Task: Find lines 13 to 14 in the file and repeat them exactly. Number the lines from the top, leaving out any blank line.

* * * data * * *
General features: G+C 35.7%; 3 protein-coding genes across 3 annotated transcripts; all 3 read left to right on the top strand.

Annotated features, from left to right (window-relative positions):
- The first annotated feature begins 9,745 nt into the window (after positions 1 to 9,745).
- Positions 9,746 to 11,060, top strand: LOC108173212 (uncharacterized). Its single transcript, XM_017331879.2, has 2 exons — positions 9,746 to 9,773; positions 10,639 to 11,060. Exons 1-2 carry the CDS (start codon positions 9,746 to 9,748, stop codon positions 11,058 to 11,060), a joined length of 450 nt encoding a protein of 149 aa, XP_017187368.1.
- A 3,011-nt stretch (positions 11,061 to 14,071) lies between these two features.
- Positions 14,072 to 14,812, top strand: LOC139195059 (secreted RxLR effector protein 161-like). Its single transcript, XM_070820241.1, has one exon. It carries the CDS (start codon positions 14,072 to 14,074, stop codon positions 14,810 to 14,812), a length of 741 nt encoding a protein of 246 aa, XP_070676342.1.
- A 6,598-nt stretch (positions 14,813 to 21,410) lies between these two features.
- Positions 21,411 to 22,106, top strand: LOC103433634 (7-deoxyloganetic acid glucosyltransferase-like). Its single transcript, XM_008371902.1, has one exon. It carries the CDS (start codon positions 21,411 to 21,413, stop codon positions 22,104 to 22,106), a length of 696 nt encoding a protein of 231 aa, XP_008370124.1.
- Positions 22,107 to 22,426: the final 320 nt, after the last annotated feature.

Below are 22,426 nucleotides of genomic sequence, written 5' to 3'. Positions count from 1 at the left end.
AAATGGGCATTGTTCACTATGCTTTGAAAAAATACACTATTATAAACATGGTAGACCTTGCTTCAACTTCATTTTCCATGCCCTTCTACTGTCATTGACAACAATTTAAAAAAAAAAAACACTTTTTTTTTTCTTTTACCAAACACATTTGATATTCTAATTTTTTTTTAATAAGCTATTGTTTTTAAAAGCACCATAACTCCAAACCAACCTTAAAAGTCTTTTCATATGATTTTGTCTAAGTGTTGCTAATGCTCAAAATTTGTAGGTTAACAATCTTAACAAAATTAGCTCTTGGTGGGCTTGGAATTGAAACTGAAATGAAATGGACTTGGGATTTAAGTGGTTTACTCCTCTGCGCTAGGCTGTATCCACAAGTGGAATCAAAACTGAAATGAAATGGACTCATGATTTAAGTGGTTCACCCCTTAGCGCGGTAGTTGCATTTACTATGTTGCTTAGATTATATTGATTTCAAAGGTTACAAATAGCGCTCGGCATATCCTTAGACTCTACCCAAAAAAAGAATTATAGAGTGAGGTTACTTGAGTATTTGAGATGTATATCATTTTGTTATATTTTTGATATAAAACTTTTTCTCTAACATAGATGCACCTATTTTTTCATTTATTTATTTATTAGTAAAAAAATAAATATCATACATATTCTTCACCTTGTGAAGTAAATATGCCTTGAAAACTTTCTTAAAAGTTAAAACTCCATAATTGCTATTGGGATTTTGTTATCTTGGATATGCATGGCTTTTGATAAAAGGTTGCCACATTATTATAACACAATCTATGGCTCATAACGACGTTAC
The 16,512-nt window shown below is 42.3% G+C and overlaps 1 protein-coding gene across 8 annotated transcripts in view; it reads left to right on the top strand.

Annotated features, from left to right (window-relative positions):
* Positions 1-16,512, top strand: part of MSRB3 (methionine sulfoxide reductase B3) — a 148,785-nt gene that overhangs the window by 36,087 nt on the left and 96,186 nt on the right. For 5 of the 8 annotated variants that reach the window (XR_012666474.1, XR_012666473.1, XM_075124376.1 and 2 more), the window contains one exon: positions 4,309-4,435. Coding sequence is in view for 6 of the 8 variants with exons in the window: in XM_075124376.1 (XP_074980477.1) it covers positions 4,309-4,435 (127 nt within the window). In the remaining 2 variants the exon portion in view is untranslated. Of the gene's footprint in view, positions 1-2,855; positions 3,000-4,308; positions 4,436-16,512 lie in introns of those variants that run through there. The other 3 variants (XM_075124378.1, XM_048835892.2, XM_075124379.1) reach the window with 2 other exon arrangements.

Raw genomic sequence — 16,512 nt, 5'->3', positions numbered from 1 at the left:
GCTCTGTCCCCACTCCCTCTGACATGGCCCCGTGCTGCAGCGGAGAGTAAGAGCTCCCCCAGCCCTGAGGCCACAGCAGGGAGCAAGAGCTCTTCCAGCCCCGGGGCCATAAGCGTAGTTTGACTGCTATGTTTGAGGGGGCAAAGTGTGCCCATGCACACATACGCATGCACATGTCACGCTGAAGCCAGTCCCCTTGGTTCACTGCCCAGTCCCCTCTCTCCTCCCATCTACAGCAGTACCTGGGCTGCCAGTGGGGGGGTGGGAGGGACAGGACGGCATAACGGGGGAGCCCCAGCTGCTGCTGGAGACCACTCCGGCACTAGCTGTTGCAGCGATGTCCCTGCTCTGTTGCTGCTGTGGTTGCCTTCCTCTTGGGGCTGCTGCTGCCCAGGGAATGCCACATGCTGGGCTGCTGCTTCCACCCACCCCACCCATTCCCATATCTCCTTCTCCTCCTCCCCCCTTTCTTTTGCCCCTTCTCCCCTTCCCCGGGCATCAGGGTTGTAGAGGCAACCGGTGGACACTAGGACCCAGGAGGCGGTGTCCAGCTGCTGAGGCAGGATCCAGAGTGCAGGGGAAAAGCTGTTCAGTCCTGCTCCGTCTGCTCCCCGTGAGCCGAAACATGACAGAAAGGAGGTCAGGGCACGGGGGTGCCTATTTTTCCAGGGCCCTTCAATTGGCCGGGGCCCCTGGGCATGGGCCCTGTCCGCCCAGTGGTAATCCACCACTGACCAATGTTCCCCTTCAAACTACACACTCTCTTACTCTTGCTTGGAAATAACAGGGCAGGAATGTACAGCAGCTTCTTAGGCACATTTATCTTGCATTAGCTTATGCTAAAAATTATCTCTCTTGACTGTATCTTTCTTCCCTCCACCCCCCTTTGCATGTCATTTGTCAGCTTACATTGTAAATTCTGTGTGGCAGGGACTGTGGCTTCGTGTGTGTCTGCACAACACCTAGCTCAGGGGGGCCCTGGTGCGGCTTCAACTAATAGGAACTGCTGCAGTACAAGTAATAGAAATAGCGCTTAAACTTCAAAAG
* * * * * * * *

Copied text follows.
Annotated features, from left to right (window-relative positions):
* Positions 1-16,512, top strand: part of MSRB3 (methionine sulfoxide reductase B3) — a 148,785-nt gene that overhangs the window by 36,087 nt on the left and 96,186 nt on the right. For 5 of the 8 annotated variants that reach the window (XR_012666474.1, XR_012666473.1, XM_075124376.1 and 2 more), the window contains one exon: positions 4,309-4,435. Coding sequence is in view for 6 of the 8 variants with exons in the window: in XM_075124376.1 (XP_074980477.1) it covers positions 4,309-4,435 (127 nt within the window). In the remaining 2 variants the exon portion in view is untranslated. Of the gene's footprint in view, positions 1-2,855; positions 3,000-4,308; positions 4,436-16,512 lie in introns of those variants that run through there. The other 3 variants (XM_075124378.1, XM_048835892.2, XM_075124379.1) reach the window with 2 other exon arrangements.